I had some difficulty, Sir, in understanding precisely what the proposition was, until I heard the hon. Member who has just sat down. It is simply this: that there is a case for relief to The Times newspaper—I do not know that any other large paper was mentioned—in respect to transmission through the post; and that whereas The Times, with its double supplement full of most profitable advertisements—now pays a freight of 1½d. for carriage through the post, for the future it shall only pay for the carriage of the same profitable cargo the sum of 1d. In other words, that ½d. shall be deducted from the public revenue. I ask the Committee, is this a case for relief? Now, I am prepared to make this proposition to The Times. I will pay that ½d. freely for the extra sheet of advertisements, if they will give to me the money which they receive from their advertising connection. I will bind myself legally to that bargain— 2028 to pay the ½d., if I may receive the money paid for advertisements. There is no doubt it is a great benefit to the public that the Post Office should carry what the public wants as cheaply as possible; but I contend that we must have regard to what can be done in the way of cheapness, and that we are not to tax the public to carry The Times newspaper, or any other paper, by offering to do it at a less charge than it costs. If we can carry a periodical publication the size of The Times and its double supplement for 1d. without loss, we can carry all other publications of the same weight and the same size without loss; because the Post Office cannot take into consideration the contents, but merely the weight and the bulk. And, therefore, there can be no loss in carrying all, if we can carry The Times without loss at this rate. Then, I ask my hon. Friend (Mr. M. Milnes), why does he not propose to carry all? And if he cannot carry all, I say, why is the public to be taxed to carry a large newspaper full of profitable advertisements? What has been the course in reference to The Times newspaper? I am prepared to carry it at the lowest possible charge at which it can be carried, so as to cover the costs to the public. The late Chancellor of the Exchequer took the stamp off the first supplement to The Times.Formerly The Times and a single supplement had to pay a tax of 1½d. to go through the post; and not only that, but, in order to have the postal privilege, it was required to pay the 1½d. upon its whole impression. For the future, only those particular copies that go through the post will have to pay the tax; and that is a considerable relief, by exempting a large proportion of the impression from that duty. The return of ½d. stamps, only issued during 1854, gave something over a total amount of 20,000l. a year. Well, that stamp was taken off; nobody objected to it; but what was the effect? Did the public get any benefit? Did not everybody pay 5d. for The Times as usual? Was the expense of printing The Times, of getting it up, or collecting the news, greater than before? Not at all. If they paid the same, and got the same price for their paper, where, I want to know, went this 20,000l. a year? I say that that was a great boon to The Times. It was granted; nobody objected. But when they come here and tell us that The Times newspaper is injured, and has a claim for relief, I say it is a monstrous appeal, and that this House 2029 ought to resist it. I, for one, most certainly, shall record my vote against the Motion of the hon. Gentleman the Member for Pontefract, because I am sure that if you repeal this second supplement stamp, you will be merely granting to the proprietors of a very prosperous commercial establishment a certain portion of the public revenue. If you do so, you had better vote them the sum at once, and say—"The Times is an institution, and ought to be supported at the public expense." If, on the other hand, it can be shown to me that all printed matter can be carried at this rate, I shall be most happy to hear it; the lower the better. But this 3,500 inches, though it may include The Times and its double supplement, may not include the largest newspaper; for I am informed that The Illustrated London News, weighing occasionally ten ounces, has a much larger amount of printed paper—5,000 square inches, at least. Then The Illustrated London News will come and say, "Why not carry our 5,000 inches for a penny?" In fact, there is no limit to it. In future, I would advise that we should allow 1d. to frank no more than it does at present. The Times will be in no worse, but in a better, position than before. And let The Times and its authorities, and the Chancellor of the Exchequer, consider for the future, in reference to the advantage of the public revenue, what is the greatest amount of printed matter which can be carried for the charge of 1d.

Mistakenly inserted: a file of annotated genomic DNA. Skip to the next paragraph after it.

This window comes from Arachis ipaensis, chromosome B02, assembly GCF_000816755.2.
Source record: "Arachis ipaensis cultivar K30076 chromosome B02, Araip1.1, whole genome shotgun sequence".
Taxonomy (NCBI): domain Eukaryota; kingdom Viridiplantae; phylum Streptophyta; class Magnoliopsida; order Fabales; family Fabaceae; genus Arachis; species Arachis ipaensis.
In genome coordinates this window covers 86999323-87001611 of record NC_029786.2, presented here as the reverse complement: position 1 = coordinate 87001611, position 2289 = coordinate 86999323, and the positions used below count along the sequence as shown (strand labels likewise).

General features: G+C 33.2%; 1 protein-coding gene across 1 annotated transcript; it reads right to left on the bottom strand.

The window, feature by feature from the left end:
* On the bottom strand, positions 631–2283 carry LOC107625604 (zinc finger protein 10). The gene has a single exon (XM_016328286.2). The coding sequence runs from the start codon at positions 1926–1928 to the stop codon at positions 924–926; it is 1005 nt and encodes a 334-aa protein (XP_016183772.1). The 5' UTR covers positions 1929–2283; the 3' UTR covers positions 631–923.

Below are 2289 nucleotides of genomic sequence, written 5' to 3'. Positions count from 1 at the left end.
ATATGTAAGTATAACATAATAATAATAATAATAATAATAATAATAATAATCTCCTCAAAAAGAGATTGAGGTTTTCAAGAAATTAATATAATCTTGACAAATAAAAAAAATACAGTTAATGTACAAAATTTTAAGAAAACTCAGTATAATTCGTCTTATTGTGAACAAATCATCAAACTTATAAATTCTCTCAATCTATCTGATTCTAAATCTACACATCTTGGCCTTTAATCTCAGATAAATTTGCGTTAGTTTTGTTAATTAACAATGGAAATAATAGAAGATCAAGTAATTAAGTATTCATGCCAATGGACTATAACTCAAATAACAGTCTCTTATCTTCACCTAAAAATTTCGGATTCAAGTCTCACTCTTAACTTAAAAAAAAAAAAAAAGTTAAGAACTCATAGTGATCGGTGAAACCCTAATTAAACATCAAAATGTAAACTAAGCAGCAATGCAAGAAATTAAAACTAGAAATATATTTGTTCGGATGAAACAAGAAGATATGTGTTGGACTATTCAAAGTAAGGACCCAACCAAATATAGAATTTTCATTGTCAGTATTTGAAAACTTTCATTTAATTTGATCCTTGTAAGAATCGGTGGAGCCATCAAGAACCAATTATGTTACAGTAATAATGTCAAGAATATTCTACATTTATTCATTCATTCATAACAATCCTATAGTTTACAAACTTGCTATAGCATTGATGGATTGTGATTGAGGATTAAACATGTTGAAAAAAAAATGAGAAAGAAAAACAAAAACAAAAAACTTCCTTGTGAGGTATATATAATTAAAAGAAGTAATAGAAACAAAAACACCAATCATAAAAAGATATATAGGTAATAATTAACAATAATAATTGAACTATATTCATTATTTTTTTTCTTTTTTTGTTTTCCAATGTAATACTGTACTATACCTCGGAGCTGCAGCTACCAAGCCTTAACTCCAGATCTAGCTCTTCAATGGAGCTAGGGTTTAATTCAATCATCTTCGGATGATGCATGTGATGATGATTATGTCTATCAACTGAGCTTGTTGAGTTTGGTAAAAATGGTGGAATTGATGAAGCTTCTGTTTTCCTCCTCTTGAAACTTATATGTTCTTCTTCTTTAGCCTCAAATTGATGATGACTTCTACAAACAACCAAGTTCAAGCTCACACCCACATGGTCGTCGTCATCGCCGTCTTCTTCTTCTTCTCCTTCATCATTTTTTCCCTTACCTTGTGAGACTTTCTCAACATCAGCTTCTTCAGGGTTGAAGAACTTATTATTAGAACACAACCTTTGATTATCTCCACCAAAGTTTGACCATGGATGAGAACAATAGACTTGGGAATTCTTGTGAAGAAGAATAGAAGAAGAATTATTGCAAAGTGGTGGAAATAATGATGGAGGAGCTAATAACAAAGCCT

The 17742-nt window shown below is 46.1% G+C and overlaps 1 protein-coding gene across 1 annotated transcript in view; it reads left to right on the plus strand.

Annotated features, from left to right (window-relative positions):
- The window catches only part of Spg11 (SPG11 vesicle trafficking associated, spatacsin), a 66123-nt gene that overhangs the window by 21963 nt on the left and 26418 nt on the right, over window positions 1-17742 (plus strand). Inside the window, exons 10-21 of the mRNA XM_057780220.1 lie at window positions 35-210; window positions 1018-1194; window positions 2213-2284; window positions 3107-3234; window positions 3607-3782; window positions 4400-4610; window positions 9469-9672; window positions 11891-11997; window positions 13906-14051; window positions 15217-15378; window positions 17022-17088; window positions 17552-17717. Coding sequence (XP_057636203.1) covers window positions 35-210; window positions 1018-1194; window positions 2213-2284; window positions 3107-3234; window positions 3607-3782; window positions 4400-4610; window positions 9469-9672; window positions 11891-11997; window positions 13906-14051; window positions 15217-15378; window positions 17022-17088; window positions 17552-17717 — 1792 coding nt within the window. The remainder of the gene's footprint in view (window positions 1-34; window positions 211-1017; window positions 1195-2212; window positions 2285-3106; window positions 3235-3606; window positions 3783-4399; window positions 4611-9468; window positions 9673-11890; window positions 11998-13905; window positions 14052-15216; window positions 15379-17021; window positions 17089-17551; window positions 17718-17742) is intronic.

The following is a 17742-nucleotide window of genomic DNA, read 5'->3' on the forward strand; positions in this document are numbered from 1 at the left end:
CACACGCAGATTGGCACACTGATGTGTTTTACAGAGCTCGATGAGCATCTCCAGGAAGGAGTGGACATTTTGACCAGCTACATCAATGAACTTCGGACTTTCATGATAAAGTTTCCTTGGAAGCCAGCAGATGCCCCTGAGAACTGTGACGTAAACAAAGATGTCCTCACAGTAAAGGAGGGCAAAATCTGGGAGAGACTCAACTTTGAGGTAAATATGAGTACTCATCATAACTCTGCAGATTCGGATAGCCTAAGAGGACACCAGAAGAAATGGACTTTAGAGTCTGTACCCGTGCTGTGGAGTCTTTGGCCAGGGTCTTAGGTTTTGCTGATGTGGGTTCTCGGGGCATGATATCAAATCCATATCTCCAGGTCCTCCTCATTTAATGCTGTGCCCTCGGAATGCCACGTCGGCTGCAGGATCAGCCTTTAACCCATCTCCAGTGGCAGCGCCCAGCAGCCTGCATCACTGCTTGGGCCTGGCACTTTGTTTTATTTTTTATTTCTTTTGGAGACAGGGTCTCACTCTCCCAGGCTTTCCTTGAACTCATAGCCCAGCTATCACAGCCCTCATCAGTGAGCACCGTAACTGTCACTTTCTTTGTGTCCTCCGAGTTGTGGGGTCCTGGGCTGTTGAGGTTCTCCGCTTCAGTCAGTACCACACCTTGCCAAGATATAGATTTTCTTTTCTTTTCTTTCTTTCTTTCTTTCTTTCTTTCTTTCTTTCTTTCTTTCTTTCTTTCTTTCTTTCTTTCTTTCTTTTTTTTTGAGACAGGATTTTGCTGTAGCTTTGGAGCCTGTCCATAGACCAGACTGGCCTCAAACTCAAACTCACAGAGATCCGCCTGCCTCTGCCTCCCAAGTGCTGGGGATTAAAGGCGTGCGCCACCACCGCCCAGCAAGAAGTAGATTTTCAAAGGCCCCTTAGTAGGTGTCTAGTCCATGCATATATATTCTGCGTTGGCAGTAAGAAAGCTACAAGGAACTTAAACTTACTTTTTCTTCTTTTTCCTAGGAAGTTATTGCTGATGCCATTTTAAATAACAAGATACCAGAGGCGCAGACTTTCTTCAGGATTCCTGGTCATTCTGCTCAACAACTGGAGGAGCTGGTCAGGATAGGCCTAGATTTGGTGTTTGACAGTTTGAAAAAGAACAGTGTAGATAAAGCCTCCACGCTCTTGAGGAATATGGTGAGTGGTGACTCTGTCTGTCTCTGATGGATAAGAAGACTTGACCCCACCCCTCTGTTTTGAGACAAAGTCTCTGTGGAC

§ MR. E. BALL